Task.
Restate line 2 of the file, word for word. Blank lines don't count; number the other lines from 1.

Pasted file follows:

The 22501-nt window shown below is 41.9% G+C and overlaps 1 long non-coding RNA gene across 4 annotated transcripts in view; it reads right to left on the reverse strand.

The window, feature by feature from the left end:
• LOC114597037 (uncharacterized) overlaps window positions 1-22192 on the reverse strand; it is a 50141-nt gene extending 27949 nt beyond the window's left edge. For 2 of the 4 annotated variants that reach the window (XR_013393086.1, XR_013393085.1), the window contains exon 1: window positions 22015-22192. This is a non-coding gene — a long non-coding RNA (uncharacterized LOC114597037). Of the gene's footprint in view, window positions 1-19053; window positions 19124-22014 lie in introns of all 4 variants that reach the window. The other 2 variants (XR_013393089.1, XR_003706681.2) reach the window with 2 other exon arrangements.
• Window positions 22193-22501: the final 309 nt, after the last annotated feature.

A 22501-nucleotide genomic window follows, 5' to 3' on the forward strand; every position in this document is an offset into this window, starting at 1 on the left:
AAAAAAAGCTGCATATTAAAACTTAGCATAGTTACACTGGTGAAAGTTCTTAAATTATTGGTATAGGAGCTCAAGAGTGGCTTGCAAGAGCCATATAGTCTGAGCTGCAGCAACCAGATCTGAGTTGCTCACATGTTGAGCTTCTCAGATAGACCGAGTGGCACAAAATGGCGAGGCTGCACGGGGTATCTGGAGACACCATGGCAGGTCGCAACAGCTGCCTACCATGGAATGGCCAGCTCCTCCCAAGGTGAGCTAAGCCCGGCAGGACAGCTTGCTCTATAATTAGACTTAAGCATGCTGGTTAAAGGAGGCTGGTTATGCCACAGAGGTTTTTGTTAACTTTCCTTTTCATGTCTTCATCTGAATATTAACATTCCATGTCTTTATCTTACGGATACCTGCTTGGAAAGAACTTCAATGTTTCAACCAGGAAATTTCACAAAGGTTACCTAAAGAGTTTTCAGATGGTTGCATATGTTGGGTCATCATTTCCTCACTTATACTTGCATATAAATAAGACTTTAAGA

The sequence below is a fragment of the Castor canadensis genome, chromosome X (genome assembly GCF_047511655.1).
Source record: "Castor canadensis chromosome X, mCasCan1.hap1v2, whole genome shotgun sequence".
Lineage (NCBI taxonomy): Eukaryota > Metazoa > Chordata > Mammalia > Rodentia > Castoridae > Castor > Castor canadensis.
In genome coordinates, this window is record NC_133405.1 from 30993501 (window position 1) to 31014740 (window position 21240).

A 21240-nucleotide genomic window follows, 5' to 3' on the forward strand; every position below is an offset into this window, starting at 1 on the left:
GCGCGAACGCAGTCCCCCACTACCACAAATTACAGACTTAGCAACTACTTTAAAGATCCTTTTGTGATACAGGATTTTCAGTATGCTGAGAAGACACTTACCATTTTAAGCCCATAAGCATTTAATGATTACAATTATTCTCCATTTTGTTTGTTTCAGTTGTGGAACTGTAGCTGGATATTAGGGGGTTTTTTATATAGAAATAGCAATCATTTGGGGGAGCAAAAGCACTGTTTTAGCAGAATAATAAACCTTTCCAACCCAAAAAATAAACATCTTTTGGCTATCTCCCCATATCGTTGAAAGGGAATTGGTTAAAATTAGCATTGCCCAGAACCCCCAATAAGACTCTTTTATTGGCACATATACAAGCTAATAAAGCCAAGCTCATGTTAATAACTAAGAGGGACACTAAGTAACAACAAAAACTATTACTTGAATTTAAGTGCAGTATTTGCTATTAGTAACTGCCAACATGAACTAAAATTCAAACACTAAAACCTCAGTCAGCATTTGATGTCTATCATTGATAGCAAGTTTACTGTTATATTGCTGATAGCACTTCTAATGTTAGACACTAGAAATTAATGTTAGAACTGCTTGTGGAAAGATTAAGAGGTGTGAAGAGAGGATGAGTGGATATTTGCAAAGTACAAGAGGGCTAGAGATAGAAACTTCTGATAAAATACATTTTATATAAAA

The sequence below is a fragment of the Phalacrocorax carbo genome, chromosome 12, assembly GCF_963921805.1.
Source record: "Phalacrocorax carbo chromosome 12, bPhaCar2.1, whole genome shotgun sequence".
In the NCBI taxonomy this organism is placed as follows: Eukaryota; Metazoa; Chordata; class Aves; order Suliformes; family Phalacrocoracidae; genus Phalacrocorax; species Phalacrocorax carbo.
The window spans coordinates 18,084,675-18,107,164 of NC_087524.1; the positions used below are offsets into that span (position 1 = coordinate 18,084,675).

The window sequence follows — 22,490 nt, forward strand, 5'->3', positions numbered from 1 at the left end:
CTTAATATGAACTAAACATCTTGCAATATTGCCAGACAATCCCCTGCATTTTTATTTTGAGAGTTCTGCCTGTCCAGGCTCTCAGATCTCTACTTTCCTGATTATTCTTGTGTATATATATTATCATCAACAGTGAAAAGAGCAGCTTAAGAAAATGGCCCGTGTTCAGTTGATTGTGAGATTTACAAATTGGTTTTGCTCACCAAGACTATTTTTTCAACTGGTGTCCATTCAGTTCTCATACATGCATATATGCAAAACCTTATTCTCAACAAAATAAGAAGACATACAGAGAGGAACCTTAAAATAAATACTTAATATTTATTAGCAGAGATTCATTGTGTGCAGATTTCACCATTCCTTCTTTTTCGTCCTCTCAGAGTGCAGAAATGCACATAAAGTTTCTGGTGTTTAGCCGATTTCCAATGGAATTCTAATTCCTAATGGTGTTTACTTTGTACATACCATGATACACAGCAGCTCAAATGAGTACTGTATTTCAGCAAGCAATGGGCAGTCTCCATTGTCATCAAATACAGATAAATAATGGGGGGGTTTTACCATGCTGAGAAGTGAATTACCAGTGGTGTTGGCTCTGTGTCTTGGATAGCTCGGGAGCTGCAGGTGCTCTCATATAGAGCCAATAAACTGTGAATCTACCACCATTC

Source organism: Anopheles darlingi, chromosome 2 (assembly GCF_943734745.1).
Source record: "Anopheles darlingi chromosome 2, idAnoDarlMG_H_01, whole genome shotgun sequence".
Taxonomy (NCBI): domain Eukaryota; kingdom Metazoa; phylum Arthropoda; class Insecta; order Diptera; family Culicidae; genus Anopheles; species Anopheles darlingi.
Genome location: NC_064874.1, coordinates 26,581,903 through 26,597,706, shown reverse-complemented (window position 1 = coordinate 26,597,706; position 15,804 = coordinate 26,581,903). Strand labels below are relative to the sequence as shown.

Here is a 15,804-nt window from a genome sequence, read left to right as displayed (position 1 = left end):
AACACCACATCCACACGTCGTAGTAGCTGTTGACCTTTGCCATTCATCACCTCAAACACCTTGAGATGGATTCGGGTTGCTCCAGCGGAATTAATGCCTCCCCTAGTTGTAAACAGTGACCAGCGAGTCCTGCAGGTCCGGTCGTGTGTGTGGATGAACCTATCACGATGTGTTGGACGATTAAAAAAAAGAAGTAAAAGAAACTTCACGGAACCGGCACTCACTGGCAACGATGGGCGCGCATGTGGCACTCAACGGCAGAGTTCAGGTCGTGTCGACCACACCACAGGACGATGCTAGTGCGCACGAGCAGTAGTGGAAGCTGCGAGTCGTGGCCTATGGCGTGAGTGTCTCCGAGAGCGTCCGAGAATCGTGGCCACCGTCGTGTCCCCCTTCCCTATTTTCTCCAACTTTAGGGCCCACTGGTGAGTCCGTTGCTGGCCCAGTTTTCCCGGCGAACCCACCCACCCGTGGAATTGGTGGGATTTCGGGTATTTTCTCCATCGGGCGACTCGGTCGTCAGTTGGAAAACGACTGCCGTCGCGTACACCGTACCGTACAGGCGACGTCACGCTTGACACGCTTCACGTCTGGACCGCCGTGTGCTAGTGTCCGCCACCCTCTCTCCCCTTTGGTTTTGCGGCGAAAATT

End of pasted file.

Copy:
The window, feature by feature from the left end: